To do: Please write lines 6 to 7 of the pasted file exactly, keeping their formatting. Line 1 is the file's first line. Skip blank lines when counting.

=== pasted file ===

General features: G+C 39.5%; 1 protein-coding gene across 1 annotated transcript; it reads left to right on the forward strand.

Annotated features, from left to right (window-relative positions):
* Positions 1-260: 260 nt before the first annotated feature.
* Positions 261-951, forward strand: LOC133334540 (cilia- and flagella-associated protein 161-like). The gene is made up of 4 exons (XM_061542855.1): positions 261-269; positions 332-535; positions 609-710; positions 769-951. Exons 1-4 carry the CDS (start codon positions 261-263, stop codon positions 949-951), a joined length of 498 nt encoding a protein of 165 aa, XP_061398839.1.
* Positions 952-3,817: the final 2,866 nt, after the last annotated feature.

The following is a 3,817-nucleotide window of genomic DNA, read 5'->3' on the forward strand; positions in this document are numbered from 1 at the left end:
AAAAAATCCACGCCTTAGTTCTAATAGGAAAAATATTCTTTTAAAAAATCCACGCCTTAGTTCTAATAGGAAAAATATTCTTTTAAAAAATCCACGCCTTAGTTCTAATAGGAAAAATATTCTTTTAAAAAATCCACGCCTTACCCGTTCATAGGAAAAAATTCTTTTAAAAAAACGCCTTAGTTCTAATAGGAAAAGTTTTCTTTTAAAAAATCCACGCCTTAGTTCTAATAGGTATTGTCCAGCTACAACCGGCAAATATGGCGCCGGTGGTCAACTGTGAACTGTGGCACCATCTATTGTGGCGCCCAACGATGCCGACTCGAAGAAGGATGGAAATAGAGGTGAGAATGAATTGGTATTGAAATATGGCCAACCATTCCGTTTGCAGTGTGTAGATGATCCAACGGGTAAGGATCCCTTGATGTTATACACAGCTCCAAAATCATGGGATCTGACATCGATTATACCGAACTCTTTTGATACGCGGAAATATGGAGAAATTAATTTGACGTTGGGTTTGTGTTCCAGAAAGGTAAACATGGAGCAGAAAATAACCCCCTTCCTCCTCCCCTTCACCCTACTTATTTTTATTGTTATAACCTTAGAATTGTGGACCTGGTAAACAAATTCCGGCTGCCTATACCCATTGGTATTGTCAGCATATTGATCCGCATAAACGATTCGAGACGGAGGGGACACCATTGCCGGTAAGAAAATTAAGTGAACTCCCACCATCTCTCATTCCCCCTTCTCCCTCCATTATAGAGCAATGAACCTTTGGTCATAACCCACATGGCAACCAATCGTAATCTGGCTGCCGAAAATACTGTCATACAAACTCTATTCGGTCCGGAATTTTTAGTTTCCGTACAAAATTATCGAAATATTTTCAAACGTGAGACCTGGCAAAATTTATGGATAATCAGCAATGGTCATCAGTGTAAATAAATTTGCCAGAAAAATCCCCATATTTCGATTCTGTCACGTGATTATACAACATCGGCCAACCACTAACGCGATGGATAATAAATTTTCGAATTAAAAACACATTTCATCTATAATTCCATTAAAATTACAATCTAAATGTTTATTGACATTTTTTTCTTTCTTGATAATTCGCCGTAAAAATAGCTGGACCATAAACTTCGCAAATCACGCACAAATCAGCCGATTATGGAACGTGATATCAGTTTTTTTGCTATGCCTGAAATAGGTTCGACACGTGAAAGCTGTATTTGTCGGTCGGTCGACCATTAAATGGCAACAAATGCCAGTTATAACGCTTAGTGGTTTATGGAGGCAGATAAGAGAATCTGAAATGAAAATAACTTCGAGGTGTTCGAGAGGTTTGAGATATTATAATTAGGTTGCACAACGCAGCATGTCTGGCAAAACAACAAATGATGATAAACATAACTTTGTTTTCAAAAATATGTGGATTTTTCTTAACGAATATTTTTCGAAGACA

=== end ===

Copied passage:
The following is a 3,817-nucleotide window of genomic DNA, read 5'->3' on the forward strand; positions in this document are numbered from 1 at the left end:
AAAAAATCCACGCCTTAGTTCTAATAGGAAAAATATTCTTTTAAAAAATCCACGCCTTAGTTCTAATAGGAAAAATATTCTTTTAAAAAATCCACGCCTTAGTTCTAATAGGAAAAATATTCTTTTAAAAAATCCACGCCTTACCCGTTCATAGGAAAAAATTCTTTTAAAAAAACGCCTTAGTTCTAATAGGAAAAGTTTTCTTTTAAAAAATCCACGCCTTAGTTCTAATAGGTATTGTCCAGCTACAACCGGCAAATATGGCGCCGGTGGTCAACTGTGAACTGTGGCACCATCTATTGTGGCGCCCAACGATGCCGACTCGAAGAAGGATGGAAATAGAGGTGAGAATGAATTGGTATTGAAATATGGCCAACCATTCCGTTTGCAGTGTGTAGATGATCCAACGGGTAAGGATCCCTTGATGTTATACACAGCTCCAAAATCATGGGATCTGACATCGATTATACCGAACTCTTTTGATACGCGGAAATATGGAGAAATTAATTTGACGTTGGGTTTGTGTTCCAGAAAGGTAAACATGGAGCAGAAAATAACCCCCTTCCTCCTCCCCTTCACCCTACTTATTTTTATTGTTATAACCTTAGAATTGTGGACCTGGTAAACAAATTCCGGCTGCCTATACCCATTGGTATTGTCAGCATATTGATCCGCATAAACGATTCGAGACGGAGGGGACACCATTGCCGGTAAGAAAATTAAGTGAACTCCCACCATCTCTCATTCCCCCTTCTCCCTCCATTATAGAGCAATGAACCTTTGGTCATAACCCACATGGCAACCAATCGTAATCTGGCTGCCGAAAATACTGTCATACAAACTCTATTCGGTCCGGAATTTTTAGTTTCCGTACAAAATTATCGAAATATTTTCAAACGTGAGACCTGGCAAAATTTATGGATAATCAGCAATGGTCATCAGTGTAAATAAATTTGCCAGAAAAATCCCCATATTTCGATTCTGTCACGTGATTATACAACATCGGCCAACCACTAACGCGATGGATAATAAATTTTCGAATTAAAAACACATTTCATCTATAATTCCATTAAAATTACAATCTAAATGTTTATTGACATTTTTTTCTTTCTTGATAATTCGCCGTAAAAATAGCTGGACCATAAACTTCGCAAATCACGCACAAATCAGCCGATTATGGAACGTGATATCAGTTTTTTTGCTATGCCTGAAATAGGTTCGACACGTGAAAGCTGTATTTGTCGGTCGGTCGACCATTAAATGGCAACAAATGCCAGTTATAACGCTTAGTGGTTTATGGAGGCAGATAAGAGAATCTGAAATGAAAATAACTTCGAGGTGTTCGAGAGGTTTGAGATATTATAATTAGGTTGCACAACGCAGCATGTCTGGCAAAACAACAAATGATGATAAACATAACTTTGTTTTCAAAAATATGTGGATTTTTCTTAACGAATATTTTTCGAAGACA